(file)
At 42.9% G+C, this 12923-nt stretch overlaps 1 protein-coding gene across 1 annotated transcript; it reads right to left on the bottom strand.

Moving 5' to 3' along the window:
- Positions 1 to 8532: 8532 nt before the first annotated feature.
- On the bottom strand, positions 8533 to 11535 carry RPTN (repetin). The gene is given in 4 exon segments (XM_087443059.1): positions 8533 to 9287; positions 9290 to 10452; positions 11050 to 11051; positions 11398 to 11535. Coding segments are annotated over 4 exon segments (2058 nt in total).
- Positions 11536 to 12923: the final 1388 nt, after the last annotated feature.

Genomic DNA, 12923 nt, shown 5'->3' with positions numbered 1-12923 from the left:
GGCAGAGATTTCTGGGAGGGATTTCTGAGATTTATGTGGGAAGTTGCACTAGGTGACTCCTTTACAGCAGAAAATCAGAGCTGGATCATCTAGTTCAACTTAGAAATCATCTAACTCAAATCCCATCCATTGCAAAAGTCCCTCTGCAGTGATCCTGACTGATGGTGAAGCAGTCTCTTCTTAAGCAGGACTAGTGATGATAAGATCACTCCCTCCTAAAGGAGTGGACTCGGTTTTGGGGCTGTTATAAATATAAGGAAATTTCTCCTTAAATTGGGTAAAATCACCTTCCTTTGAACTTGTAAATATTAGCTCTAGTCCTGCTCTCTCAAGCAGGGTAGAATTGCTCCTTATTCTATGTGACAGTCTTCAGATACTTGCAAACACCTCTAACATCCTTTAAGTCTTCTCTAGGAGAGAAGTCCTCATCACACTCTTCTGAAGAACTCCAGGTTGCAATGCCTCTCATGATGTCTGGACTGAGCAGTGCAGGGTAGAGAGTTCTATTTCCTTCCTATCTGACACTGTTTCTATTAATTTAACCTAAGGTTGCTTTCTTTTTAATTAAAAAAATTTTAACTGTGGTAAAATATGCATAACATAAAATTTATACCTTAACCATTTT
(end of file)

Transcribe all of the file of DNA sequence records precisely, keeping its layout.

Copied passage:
At 42.9% G+C, this 12923-nt stretch overlaps 1 protein-coding gene across 1 annotated transcript; it reads right to left on the bottom strand.

Moving 5' to 3' along the window:
- Positions 1 to 8532: 8532 nt before the first annotated feature.
- On the bottom strand, positions 8533 to 11535 carry RPTN (repetin). The gene is given in 4 exon segments (XM_087443059.1): positions 8533 to 9287; positions 9290 to 10452; positions 11050 to 11051; positions 11398 to 11535. Coding segments are annotated over 4 exon segments (2058 nt in total).
- Positions 11536 to 12923: the final 1388 nt, after the last annotated feature.

Genomic DNA, 12923 nt, shown 5'->3' with positions numbered 1-12923 from the left:
GGCAGAGATTTCTGGGAGGGATTTCTGAGATTTATGTGGGAAGTTGCACTAGGTGACTCCTTTACAGCAGAAAATCAGAGCTGGATCATCTAGTTCAACTTAGAAATCATCTAACTCAAATCCCATCCATTGCAAAAGTCCCTCTGCAGTGATCCTGACTGATGGTGAAGCAGTCTCTTCTTAAGCAGGACTAGTGATGATAAGATCACTCCCTCCTAAAGGAGTGGACTCGGTTTTGGGGCTGTTATAAATATAAGGAAATTTCTCCTTAAATTGGGTAAAATCACCTTCCTTTGAACTTGTAAATATTAGCTCTAGTCCTGCTCTCTCAAGCAGGGTAGAATTGCTCCTTATTCTATGTGACAGTCTTCAGATACTTGCAAACACCTCTAACATCCTTTAAGTCTTCTCTAGGAGAGAAGTCCTCATCACACTCTTCTGAAGAACTCCAGGTTGCAATGCCTCTCATGATGTCTGGACTGAGCAGTGCAGGGTAGAGAGTTCTATTTCCTTCCTATCTGACACTGTTTCTATTAATTTAACCTAAGGTTGCTTTCTTTTTAATTAAAAAAATTTTAACTGTGGTAAAATATGCATAACATAAAATTTATACCTTAACCATTTT